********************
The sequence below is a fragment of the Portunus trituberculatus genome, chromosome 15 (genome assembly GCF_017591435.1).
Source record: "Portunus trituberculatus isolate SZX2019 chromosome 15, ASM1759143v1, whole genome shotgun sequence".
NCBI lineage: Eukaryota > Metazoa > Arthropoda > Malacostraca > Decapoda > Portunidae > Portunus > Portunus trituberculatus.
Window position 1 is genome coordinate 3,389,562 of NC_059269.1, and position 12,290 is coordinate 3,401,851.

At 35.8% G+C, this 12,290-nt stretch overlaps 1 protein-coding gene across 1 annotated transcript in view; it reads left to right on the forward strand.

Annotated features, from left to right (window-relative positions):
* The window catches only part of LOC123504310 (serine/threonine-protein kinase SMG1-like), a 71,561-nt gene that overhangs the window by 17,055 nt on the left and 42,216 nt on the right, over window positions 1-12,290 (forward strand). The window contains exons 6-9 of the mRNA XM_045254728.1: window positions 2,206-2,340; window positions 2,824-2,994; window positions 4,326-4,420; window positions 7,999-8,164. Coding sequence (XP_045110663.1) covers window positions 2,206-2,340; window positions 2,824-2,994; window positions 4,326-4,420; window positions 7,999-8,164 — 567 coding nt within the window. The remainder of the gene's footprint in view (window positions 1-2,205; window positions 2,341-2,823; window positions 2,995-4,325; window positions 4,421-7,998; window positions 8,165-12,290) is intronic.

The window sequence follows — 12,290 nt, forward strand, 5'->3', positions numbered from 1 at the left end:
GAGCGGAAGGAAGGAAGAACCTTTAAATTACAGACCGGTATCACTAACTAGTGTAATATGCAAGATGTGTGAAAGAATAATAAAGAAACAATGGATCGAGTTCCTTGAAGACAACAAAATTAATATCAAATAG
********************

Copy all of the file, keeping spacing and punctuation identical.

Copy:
The sequence below is a fragment of the Portunus trituberculatus genome, chromosome 15 (genome assembly GCF_017591435.1).
Source record: "Portunus trituberculatus isolate SZX2019 chromosome 15, ASM1759143v1, whole genome shotgun sequence".
NCBI lineage: Eukaryota > Metazoa > Arthropoda > Malacostraca > Decapoda > Portunidae > Portunus > Portunus trituberculatus.
Window position 1 is genome coordinate 3,389,562 of NC_059269.1, and position 12,290 is coordinate 3,401,851.

At 35.8% G+C, this 12,290-nt stretch overlaps 1 protein-coding gene across 1 annotated transcript in view; it reads left to right on the forward strand.

Annotated features, from left to right (window-relative positions):
* The window catches only part of LOC123504310 (serine/threonine-protein kinase SMG1-like), a 71,561-nt gene that overhangs the window by 17,055 nt on the left and 42,216 nt on the right, over window positions 1-12,290 (forward strand). The window contains exons 6-9 of the mRNA XM_045254728.1: window positions 2,206-2,340; window positions 2,824-2,994; window positions 4,326-4,420; window positions 7,999-8,164. Coding sequence (XP_045110663.1) covers window positions 2,206-2,340; window positions 2,824-2,994; window positions 4,326-4,420; window positions 7,999-8,164 — 567 coding nt within the window. The remainder of the gene's footprint in view (window positions 1-2,205; window positions 2,341-2,823; window positions 2,995-4,325; window positions 4,421-7,998; window positions 8,165-12,290) is intronic.

The window sequence follows — 12,290 nt, forward strand, 5'->3', positions numbered from 1 at the left end:
GAGCGGAAGGAAGGAAGAACCTTTAAATTACAGACCGGTATCACTAACTAGTGTAATATGCAAGATGTGTGAAAGAATAATAAAGAAACAATGGATCGAGTTCCTTGAAGACAACAAAATTAATATCAAATAG